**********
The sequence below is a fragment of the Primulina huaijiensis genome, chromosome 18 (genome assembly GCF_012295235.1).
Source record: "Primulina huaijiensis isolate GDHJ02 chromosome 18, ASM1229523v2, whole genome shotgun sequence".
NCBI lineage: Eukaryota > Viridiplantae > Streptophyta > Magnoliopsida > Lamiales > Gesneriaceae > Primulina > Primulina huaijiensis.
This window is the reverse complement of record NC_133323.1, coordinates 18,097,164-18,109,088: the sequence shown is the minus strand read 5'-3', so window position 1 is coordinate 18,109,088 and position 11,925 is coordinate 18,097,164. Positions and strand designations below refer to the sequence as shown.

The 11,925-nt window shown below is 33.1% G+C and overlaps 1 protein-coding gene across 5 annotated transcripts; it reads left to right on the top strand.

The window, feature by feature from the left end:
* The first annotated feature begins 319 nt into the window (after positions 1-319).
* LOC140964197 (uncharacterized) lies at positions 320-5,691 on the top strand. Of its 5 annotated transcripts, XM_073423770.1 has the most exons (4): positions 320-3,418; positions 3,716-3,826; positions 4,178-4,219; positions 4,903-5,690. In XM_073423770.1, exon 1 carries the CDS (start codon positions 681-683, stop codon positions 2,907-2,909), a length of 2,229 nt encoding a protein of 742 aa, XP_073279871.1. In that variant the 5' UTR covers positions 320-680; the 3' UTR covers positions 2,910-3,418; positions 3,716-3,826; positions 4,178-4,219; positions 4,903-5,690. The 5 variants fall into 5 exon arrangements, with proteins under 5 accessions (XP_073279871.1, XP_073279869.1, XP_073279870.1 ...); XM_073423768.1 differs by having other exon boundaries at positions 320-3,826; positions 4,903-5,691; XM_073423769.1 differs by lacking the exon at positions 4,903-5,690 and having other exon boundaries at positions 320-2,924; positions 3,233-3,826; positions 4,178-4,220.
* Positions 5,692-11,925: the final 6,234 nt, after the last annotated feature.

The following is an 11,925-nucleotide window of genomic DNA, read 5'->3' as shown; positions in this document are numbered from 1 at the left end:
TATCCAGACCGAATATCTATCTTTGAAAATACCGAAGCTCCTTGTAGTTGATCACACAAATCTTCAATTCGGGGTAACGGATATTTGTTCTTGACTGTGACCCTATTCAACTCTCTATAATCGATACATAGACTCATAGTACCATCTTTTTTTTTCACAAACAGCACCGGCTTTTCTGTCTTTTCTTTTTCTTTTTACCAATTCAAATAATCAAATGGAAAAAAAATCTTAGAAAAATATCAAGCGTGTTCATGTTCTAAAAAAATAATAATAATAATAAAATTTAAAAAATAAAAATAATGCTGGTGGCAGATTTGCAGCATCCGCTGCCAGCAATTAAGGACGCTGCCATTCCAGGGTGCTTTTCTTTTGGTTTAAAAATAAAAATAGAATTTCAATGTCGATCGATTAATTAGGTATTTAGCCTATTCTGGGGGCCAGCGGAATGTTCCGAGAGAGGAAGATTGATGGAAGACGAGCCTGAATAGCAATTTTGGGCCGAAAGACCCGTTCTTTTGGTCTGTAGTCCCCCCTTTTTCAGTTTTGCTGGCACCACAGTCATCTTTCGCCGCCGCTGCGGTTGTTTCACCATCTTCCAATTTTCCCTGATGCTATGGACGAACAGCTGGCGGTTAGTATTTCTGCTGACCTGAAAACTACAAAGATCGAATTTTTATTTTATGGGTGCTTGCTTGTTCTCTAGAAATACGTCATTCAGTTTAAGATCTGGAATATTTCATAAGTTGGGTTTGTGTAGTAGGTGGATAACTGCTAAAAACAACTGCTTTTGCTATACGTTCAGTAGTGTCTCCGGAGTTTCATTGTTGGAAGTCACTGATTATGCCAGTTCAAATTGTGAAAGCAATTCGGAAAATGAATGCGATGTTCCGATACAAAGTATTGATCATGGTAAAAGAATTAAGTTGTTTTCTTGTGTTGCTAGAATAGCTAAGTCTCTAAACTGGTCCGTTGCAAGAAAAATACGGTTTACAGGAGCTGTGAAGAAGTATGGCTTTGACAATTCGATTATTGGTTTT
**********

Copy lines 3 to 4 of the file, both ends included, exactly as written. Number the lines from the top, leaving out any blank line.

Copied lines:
NCBI lineage: Eukaryota > Viridiplantae > Streptophyta > Magnoliopsida > Lamiales > Gesneriaceae > Primulina > Primulina huaijiensis.
This window is the reverse complement of record NC_133323.1, coordinates 18,097,164-18,109,088: the sequence shown is the minus strand read 5'-3', so window position 1 is coordinate 18,109,088 and position 11,925 is coordinate 18,097,164. Positions and strand designations below refer to the sequence as shown.